Delirium and agitation can be devastating and prolong the length of hospitalization. As part of our continuous improvement efforts, we implemented the use of intermittent chlorpromazine therapy to target refractory agitation associated with hyperactive or mixed delirium (RAA-D). The purpose of this study was to evaluate the effectiveness of chlorpromazine on RAA-D and delirium symptoms as well as any adverse effects in critically ill children.


Retrospective chart review was conducted for children admitted to the pediatric intensive care unit who were treated with chlorpromazine for RAA-D from March 2017 to January 2019. The primary end point was to determine differences in Cornell Assessment for Pediatric Delirium (CAPD) and State Behavioral Scale (SBS) scores 24 hours before and after chlorpromazine administration. The secondary end points were the 24-hour cumulative dosing of narcotic and sedative agents before and after chlorpromazine administration and adverse events associated with chlorpromazine use.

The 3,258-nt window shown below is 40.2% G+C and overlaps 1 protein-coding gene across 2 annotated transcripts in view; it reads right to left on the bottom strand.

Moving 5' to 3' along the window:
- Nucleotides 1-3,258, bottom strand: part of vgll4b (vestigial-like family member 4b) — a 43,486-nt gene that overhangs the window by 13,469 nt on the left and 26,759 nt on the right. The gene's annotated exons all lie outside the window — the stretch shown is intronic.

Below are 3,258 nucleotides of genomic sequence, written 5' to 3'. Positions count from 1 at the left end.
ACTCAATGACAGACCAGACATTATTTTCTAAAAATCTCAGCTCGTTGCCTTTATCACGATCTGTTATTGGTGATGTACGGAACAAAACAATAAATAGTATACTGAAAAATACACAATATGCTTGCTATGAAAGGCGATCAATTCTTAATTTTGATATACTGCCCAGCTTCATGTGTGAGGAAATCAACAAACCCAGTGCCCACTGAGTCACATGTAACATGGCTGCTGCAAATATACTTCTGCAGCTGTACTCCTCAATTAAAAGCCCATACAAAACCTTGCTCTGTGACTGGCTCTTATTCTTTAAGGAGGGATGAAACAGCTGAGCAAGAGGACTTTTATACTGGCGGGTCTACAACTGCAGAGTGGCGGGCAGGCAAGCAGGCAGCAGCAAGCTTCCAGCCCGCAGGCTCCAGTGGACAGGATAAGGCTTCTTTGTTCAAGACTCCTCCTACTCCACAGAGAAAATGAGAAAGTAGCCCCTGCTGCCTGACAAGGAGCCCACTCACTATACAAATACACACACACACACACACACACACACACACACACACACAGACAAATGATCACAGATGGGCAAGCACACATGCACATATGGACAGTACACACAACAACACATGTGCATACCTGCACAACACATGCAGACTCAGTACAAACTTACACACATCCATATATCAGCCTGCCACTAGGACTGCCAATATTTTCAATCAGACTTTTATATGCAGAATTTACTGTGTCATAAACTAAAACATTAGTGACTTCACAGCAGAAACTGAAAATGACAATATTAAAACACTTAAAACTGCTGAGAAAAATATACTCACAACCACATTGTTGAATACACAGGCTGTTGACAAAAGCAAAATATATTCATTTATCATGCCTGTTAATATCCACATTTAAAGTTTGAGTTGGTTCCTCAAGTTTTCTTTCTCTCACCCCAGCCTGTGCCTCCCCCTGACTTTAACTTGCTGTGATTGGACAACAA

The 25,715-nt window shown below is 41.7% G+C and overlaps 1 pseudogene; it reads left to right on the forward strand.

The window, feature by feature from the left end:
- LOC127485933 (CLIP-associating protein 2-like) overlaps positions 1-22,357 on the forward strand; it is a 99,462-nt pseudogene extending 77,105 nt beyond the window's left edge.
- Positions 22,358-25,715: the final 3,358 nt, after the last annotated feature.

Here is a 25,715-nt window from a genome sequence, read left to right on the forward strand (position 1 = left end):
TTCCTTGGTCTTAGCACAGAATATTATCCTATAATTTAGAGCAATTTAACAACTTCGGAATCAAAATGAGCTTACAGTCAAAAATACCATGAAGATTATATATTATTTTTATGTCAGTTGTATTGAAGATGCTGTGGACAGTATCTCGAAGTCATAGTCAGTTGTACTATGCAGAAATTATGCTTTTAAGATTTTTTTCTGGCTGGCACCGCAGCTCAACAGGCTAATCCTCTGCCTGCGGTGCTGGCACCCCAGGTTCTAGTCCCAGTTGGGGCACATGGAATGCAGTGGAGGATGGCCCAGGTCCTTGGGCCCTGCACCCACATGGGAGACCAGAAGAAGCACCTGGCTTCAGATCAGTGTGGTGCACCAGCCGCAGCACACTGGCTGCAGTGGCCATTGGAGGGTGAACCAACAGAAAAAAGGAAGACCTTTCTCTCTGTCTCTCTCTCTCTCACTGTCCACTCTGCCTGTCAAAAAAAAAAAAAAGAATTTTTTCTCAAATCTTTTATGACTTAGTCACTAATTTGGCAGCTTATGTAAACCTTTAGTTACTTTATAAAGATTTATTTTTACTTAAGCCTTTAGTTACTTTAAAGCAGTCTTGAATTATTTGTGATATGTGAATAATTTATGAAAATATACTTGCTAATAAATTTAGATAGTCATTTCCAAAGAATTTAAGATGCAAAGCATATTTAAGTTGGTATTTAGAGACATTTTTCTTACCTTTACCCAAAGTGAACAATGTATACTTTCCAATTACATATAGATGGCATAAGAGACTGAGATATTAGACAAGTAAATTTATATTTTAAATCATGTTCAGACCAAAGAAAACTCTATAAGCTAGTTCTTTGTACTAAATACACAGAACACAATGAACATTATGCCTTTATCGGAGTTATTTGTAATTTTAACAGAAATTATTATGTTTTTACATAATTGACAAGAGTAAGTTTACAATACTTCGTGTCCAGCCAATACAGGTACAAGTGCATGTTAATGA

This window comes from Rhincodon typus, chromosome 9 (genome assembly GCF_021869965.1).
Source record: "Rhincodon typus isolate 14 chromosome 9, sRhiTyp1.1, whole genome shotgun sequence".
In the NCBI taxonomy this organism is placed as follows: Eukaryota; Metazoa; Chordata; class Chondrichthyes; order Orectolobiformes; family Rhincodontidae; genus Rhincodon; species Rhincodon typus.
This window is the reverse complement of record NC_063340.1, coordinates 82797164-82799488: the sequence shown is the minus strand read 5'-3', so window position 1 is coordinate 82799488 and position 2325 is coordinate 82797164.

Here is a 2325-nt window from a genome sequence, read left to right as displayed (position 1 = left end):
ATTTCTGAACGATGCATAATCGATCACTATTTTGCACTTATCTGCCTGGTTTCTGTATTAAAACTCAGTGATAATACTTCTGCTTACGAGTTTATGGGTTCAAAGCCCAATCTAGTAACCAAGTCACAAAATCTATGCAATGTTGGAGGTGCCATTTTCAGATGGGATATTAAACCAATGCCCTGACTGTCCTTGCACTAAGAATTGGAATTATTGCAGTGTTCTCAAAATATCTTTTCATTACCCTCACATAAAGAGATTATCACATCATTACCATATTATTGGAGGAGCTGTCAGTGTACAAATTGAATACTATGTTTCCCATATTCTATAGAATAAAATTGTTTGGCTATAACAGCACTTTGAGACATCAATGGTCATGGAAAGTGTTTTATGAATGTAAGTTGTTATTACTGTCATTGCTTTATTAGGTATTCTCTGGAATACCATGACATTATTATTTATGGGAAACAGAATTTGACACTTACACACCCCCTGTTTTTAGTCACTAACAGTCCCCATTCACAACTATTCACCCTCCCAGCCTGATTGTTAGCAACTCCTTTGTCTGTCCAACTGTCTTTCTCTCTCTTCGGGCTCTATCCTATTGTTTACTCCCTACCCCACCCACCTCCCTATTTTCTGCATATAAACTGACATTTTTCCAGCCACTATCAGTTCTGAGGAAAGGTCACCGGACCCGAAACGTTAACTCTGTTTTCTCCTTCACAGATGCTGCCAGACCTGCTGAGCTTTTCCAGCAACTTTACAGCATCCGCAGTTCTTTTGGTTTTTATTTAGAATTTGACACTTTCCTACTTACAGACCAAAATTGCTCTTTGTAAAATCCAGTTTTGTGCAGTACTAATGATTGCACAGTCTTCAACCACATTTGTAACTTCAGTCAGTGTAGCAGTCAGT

Twenty-six patients were treated with chlorpromazine for RAA-D; 16 (61.5%) were male with a median age of 14.5 months (IQR, 6–48). The mean CAPD (n = 24) and median SBS (n = 23) scores were significantly lower 24 hours after chlorpromazine use when compared to baseline scores, 12 vs 8.9 (p = 0.0021) and 1 vs −1, (p = 0.0005) respectively. No significant adverse effects were observed.


Chlorpromazine use in critically ill children with RAA-D was helpful for managing symptoms without adverse events. Further investigation is needed to evaluate the use of chlorpromazine to treat RAA-D to avoid long-term use of an antipsychotic.

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